U.S. Public Health Service Rear Adm. Krista Pedley, a top official at the Health Resources and Services Administration (HRSA) and former longtime head of the 340B drug pricing program, has been selected by the American Society of Health-System Pharmacists (ASHP) to receive the group’s 2022 William A. Zellmer lecture award on Sept. 13.
The lecture and award ceremony is part of ASHP’s annual Policy Week in Washington, D.C., next week. The lecture is “given by a distinguished individual who has demonstrated exceptional leadership in advancing healthcare-related public policy that has improved the safety and effectiveness of medication use through the engagement of pharmacists,” the group said in a Sept. 7 news release. The award is named for William Zellmer, a former ASHP deputy executive vice president for ASHP who worked for the organization in a range of capacities since 1970.
Pedley currently serves as HRSA’s director of the Office of Special Health Initiatives (OSHI), into which the 340B pricing program was moved in early 2021 as part of a major HRSA overhaul initiated during the Trump administration.
The OSHI division also includes HRSA’s vaccine injury compensation, global health, oral health, and behavioral health programs. Pedley was promoted to rear admiral and assistant surgeon general in February 2020.
Prior to her promotion to OSHI director in January 2021, Pedley led for more than a decade HRSA’s Office of Pharmacy Affairs (OPA), where she directly managed the 340B pricing program. Pedley, who is a pharmacist, transferred to HRSA in 2007 after serving in the Office of the Health and Human Services Secretary and at the Food and Drug Administration.
“I am honored to receive this award, following in the footsteps of so many of my former mentors who led the way for the profession of pharmacy and the advancement of the nation’s health, Pedley said in a Sept. 8 statement. “This award highlights the importance of pharmacy leadership and its contributions to the profession through policy development and a focus on medication use—which is a reflection of the many opportunities I have had throughout my career in the U.S. Public Health Service.”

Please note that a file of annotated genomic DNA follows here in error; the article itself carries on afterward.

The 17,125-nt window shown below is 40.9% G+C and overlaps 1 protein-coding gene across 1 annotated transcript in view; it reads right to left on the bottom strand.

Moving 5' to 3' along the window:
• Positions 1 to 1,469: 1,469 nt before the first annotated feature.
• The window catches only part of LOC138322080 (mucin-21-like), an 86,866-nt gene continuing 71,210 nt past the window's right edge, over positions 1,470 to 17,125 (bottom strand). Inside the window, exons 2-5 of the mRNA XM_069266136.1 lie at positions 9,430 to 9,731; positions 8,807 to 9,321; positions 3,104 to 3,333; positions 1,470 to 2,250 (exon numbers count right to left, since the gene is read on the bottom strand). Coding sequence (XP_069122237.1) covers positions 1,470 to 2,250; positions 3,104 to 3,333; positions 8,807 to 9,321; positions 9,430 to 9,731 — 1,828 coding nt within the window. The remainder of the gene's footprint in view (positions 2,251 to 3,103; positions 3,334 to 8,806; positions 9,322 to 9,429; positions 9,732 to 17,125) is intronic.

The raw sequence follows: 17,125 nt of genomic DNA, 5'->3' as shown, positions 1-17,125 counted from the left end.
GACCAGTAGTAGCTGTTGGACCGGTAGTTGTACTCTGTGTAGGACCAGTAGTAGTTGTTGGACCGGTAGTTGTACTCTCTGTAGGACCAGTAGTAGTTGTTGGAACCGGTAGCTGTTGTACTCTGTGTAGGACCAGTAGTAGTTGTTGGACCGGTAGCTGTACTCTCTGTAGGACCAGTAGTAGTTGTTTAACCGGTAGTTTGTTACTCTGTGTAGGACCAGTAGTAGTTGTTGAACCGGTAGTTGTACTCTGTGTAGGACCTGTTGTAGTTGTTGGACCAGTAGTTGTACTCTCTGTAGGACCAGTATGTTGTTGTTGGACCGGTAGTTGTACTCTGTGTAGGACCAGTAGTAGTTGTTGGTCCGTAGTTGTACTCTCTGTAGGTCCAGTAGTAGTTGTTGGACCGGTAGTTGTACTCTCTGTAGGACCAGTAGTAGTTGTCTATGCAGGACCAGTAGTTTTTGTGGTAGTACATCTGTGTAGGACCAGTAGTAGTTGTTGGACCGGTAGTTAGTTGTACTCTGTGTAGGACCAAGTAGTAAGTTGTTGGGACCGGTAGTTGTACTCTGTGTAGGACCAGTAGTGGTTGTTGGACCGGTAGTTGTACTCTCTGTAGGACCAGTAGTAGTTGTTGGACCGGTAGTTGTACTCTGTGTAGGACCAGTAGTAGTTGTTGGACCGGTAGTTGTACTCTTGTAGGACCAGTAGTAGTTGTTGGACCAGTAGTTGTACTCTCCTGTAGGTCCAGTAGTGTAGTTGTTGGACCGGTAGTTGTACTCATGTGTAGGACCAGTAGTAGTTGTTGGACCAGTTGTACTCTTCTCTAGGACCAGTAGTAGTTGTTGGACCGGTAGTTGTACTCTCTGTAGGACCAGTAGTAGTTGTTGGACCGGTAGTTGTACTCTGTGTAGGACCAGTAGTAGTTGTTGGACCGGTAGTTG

Due to ongoing litigation, Pedley probably will not comment in her speech on hot-button 340B issues such as drug makers’ contract pharmacy restrictions or the status of the 340B administrative dispute resolution process.
During her tenure at OPA, Pedley oversaw a major expansion of 340B brought about by the Affordable Care Act and 2010 program guidance clarifying that covered entities could contract with multiple outside pharmacies. She tried in 2014 to issue a comprehensive 340B program regulation that at a minimum was expected to cover the 340B patient definition, contract pharmacy arrangements, hospital eligibility requirements, and enrollment of hospital offsite facilities.
The so-called mega-reg came off the rails when a federal court ruled that year that HRSA had authority to issue 340B program regulations only for 340B ceiling prices, manufacturer civil monetary penalties, and administrative dispute resolution. A follow-up attempt to issue comprehensive 340B program mega-guidance also failed.
Pedley remains a strong advocate of giving HRSA power to issue binding regulations for all aspects of the 340B program. Congress would need to pass legislation to give the agency broad regulatory authority. HHS Secretary Becerra reiterated this message in a recent letter to members of Congress who have been pushing HHS to step up its enforcement of drug manufacturers that are placing restrictions on the contract pharmacy program.